One of the top adrenaline activities in the world is to get in The Cage Of Death With A Saltwater Crocodile and Cage Diving With Great Whites Sharks – hopping into a steel cage to be plunged into crocodile and shark infested waters is truly a heart pumping experience. The first things you think about when somebody mentions Australia is Climbing The Sydney Harbour Bridge for the amazing panoramic view and photo opportunities. There are plenty of other Outback adventures to be had, and top of that list would be kayaking through the Northern Territory’s Katherine Gorge. One of Australia’s best driving roads is the Great Ocean Road and driving it makes for one heck of an adventure. Snorkel With Whale Sharks At Ningaloo Reef These gentle giants are the biggest fish in the ocean and live entirely on a diet of plankton – so there is no scary sharp teeth. All these are just a small piece of Australia’s adventure world! If you wish to encounter waddling penguins, you can go to the Phillip’s Island. And how does zip lining through the rainforests sound like? Tourism to Australia’s Islands has really developed and with a well-established ferry boat system and daily excursions, you can go anywhere you’d like. Want to experience a view from above? There are even helicopter tours or a ride in a hot air balloon. Basically, if you can imagine it – Australia has it.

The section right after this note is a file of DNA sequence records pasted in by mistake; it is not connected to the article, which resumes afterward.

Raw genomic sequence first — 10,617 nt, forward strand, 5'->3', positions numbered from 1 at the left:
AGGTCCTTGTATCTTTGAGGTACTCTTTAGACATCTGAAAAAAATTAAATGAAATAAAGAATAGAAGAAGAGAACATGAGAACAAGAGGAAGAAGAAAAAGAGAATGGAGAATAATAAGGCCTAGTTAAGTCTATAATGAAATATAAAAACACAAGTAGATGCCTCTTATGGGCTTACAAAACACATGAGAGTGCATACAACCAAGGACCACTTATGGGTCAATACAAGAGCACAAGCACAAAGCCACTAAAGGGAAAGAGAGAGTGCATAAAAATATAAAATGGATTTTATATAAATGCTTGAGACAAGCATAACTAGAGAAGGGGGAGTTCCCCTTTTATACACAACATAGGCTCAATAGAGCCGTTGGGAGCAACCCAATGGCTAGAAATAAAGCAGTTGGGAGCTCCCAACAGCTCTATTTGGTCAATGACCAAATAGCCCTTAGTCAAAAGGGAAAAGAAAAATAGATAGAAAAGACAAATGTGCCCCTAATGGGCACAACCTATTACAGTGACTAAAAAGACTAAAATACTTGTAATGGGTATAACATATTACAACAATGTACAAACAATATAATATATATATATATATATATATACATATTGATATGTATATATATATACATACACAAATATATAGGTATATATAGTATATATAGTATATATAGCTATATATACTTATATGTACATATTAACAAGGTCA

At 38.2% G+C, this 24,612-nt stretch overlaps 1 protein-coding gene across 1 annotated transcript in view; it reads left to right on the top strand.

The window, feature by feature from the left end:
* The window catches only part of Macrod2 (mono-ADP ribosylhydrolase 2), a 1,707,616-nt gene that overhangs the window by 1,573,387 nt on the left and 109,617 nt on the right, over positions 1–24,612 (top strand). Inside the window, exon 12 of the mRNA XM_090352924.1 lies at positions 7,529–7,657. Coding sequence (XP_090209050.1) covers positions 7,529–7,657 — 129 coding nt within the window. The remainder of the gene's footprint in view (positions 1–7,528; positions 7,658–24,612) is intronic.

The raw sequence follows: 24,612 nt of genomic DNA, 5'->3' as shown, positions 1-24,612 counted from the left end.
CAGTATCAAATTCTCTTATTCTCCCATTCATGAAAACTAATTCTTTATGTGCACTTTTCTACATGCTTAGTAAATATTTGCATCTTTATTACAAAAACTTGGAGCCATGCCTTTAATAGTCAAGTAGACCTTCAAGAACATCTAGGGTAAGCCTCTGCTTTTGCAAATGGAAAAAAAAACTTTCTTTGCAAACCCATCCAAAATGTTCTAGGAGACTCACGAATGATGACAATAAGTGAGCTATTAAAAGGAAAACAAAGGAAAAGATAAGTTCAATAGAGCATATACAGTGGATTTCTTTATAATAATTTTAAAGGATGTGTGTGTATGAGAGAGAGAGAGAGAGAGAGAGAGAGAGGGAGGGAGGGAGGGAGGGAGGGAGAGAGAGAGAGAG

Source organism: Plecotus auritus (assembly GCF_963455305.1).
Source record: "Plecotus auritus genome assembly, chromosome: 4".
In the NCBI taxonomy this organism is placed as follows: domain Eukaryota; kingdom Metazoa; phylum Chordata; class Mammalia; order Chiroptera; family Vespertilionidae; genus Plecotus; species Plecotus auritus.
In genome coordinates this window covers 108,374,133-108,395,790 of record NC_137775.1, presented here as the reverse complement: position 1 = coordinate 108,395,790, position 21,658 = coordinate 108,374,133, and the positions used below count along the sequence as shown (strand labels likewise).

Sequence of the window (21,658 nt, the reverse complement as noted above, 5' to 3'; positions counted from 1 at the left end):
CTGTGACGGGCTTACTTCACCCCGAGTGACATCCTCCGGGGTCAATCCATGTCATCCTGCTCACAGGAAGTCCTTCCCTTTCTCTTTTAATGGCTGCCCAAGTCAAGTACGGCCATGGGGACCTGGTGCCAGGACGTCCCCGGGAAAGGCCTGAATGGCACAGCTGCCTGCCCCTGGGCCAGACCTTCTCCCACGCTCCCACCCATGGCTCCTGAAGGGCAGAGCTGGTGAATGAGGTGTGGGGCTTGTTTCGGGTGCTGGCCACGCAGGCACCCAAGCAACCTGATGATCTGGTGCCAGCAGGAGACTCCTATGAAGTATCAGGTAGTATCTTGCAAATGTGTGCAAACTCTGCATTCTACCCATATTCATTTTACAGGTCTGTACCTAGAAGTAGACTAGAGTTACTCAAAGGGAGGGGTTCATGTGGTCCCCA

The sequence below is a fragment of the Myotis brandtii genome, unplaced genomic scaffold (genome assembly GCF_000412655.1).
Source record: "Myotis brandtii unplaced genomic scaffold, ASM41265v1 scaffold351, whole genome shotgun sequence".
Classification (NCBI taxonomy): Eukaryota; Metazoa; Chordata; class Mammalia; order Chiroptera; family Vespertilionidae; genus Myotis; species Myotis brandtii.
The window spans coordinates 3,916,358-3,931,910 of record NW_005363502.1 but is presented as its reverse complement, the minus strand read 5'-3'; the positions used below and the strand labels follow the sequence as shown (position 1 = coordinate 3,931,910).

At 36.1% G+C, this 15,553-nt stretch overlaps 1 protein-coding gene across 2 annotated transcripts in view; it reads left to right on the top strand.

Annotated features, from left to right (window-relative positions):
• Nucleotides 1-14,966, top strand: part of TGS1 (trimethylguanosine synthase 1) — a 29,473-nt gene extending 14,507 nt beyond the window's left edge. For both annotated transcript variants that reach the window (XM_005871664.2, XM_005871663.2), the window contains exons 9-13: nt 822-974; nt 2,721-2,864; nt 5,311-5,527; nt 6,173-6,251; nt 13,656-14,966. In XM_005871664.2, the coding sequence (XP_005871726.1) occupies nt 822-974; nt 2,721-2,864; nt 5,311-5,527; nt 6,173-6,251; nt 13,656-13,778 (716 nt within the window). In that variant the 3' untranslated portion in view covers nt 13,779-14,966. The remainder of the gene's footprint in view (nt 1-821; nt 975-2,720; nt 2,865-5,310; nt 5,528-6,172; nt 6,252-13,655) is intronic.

Australians, colloquially known as Aussies, are citizens and nationals of the Commonwealth of Australia, although some dual citizens, expatriates and permanent residents may also claim Australian nationality. Home to people of many different ethnic origins, religious and national origins, the Australian culture and law does not correspond nationality with race or ethnicity, but with citizenship and loyalty to the country. Despite the fact that over half of the citizens descend from the peoples of the British Isles. Australia is a multicultural society and has the world’s ninth-largest immigrant population, with immigrants accounting for 26% of the population.
“Aussie” is a colloquialism that was used during World War I to refer to Australian-born people of British or Irish ancestry. Initially used to describe a happy-go-lucky character capable of battling through hard times, the term was employed after World War II to distinguish those born domestically from “new” immigrants from western and southern Europe. The term continues to have meaning as a label for Australians representing their country. Among some sectors of society, “Aussie” is regarded as Eurocentric and anachronistic in a nation officially committed to ethnic and racial inclusiveness.